Drinking excessive amounts of sage tea may cause an upset stomach and nausea. Limit your consumption to three to six cups of sage tea each day to avoid adverse side effects.

Pregnant women should not drink sage tea as it produces effects similar to estrogen. Sage tea may increase the risk of miscarriage. Always talk to a qualified healthcare professional before consuming herbal teas to fully understand the possible side effects.

How to Make Sage Tea

A simple sage tea recipe involves boiling water, sage leaves, and optional sweeteners. This herbal tea should be brewed with water at boiling temperatures — 212 degrees Fahrenheit. Always make sure to use spring water or filtered water for the best flavor.

Ingredients:

  • 1 teaspoon dried sage leaves or 1 tablespoon fresh sage leaves
  • 8-10 ounces of water
  • Sweetener - honey, agave, lemon juice (OPTIONAL)

Instructions:

  1. Boil water in a pan or tea kettle.
  2. Pour the boiling water into a teacup and add the sage leaves using a tea ball or strainer.
  3. Steep for 5 to 8 minutes. The longer the steeping time, the stronger the flavor will become.
  4. Remove the tea leaves, add sweetener if desired and enjoy!

Sage Iced Tea Recipe

Ingredients:

  • 6 cups water
  • 3 teaspoons fresh sage leaves
  • 2 teaspoons fresh mint leaves
  • 1 teaspoon Cup & Leaf Egyptian Chamomile Tea
  • Ice cubes
  • Sweetener - (OPTIONAL) - liquid sweeteners can be added to cold water while solid sugars should be added when the water is still hot.

Instructions:

  1. Bring water to a rapid boil in a large saucepan.
  2. Add the herbs and tea leaves and reduce heat to low.
  3. Simmer for 10 minutes. Remove the leaves and let the mixture cool to room temperature. Add in any solid sugars before the mixture cools.
  4. Serve immediately in large glasses filled with ice cubes or store in the refrigerator for later use.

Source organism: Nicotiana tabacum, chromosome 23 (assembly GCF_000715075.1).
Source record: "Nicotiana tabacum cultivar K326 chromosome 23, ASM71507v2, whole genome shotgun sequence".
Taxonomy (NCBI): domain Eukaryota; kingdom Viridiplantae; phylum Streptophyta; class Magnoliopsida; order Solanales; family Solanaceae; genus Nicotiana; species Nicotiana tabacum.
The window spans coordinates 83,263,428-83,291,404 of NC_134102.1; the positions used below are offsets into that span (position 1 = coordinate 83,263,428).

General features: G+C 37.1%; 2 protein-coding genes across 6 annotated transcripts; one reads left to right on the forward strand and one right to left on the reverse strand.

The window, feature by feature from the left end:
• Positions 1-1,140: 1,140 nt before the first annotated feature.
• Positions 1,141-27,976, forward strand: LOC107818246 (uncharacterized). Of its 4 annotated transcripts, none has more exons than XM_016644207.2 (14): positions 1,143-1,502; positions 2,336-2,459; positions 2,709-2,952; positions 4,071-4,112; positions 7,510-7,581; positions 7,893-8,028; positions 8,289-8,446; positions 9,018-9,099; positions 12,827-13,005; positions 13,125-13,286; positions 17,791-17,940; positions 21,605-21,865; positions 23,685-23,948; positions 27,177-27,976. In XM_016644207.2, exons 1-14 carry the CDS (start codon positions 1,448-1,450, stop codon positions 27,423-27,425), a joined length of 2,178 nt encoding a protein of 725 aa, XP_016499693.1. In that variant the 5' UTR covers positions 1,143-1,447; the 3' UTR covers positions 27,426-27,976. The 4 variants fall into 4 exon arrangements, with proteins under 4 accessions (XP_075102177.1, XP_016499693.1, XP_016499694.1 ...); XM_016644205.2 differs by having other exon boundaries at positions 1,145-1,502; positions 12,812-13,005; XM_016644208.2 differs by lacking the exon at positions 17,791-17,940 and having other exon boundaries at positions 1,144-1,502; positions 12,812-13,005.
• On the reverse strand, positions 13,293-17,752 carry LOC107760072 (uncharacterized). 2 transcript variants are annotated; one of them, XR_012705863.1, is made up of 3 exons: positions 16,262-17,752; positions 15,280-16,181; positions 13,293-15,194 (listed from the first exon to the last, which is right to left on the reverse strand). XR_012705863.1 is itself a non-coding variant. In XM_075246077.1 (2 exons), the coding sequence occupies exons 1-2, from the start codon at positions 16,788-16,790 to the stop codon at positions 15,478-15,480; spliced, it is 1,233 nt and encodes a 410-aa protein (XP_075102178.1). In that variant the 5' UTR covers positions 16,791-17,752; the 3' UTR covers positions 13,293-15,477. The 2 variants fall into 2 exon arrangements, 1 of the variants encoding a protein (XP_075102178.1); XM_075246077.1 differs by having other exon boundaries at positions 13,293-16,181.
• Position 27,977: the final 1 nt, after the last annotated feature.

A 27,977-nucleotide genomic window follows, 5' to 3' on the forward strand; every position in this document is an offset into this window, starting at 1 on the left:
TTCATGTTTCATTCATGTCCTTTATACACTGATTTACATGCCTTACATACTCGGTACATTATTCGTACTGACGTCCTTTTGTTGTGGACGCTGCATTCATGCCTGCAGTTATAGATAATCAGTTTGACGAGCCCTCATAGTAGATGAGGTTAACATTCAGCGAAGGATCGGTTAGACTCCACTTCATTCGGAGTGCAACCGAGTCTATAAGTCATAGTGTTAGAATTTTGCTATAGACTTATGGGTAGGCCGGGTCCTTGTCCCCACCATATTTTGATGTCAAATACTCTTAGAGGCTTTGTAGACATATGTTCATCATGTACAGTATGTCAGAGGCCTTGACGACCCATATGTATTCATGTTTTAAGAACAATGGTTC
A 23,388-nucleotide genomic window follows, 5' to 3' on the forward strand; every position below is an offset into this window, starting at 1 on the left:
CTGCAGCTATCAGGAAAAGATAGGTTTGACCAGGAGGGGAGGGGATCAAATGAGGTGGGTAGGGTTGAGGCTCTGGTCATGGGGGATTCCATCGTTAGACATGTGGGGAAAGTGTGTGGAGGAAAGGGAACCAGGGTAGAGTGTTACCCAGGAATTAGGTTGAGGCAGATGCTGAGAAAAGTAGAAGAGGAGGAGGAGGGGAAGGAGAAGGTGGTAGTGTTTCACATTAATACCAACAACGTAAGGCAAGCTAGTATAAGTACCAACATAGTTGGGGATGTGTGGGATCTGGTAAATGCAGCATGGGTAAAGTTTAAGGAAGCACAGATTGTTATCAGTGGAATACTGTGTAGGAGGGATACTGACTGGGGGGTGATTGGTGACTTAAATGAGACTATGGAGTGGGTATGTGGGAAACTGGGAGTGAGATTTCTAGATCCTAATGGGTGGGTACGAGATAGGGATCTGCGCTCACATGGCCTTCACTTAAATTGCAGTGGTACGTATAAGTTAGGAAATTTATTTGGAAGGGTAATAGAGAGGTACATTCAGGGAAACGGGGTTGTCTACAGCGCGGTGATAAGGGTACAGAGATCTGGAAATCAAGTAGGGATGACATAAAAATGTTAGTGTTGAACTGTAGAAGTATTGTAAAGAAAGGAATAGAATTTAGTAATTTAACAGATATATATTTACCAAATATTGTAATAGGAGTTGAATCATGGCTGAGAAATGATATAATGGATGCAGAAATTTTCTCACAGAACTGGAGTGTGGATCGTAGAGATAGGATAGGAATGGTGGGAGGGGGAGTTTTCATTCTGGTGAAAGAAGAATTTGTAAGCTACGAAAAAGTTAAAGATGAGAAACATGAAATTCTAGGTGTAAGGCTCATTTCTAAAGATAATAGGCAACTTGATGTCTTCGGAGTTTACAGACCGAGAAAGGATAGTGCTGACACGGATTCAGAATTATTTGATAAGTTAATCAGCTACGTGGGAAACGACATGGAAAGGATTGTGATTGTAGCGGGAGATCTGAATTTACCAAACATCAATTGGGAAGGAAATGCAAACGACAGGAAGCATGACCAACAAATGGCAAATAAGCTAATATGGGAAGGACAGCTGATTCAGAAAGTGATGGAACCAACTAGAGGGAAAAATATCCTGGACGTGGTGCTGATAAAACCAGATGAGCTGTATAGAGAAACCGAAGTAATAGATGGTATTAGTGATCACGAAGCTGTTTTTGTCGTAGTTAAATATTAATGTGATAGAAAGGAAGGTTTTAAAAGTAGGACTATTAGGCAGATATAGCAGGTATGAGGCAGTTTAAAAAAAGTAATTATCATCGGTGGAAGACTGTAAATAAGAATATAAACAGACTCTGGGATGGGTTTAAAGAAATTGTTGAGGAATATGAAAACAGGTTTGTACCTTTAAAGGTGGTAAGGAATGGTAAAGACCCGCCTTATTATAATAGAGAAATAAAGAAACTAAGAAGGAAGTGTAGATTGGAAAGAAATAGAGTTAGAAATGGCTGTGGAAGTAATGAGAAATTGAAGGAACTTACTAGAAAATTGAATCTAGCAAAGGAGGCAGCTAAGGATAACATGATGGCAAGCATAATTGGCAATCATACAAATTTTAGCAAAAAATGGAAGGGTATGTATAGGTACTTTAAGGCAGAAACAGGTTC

Satisfying Sage

Sage is a popular spice that is used in culinary dishes and extracted into essential oils for use in aromatherapy. The pungent leaves can also be infused in hot water to make sage tea.

Sage tea offers a tasty flavor with notes of mint, eucalyptus, and citrus. The flavor profile makes it the perfect addition to liven up a cup of black tea or when consumed as-is.

The plant has a rich history of use in traditional medicine where it helps to modulate blood glucose levels and increase relaxation. The tea features very few side effects though women who are pregnant and people with sage or related allergies should avoid the tea.


Sources:

1. https://www.ncbi.nlm.nih.gov/pmc/articles/PMC3351972/

2. https://www.ncbi.nlm.nih.gov/pubmed/21630133

3. https://www.ijmrhs.com/medical-research/the-effect-of-salvia-officinalis-tablet-on-hot-flashes-night-sweating-and-estradiol-hormone-in-postmenopausal-women.pdf

4. https://www.ncbi.nlm.nih.gov/pubmed/24050577

5. https://www.ncbi.nlm.nih.gov/pmc/articles/PMC4926454/

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Erika Marty

As a digital nomad, I get to work from anywhere in the world and discover new teas every week. When I'm not working, you can find me mountain biking, hiking, and petting every stray dog I meet.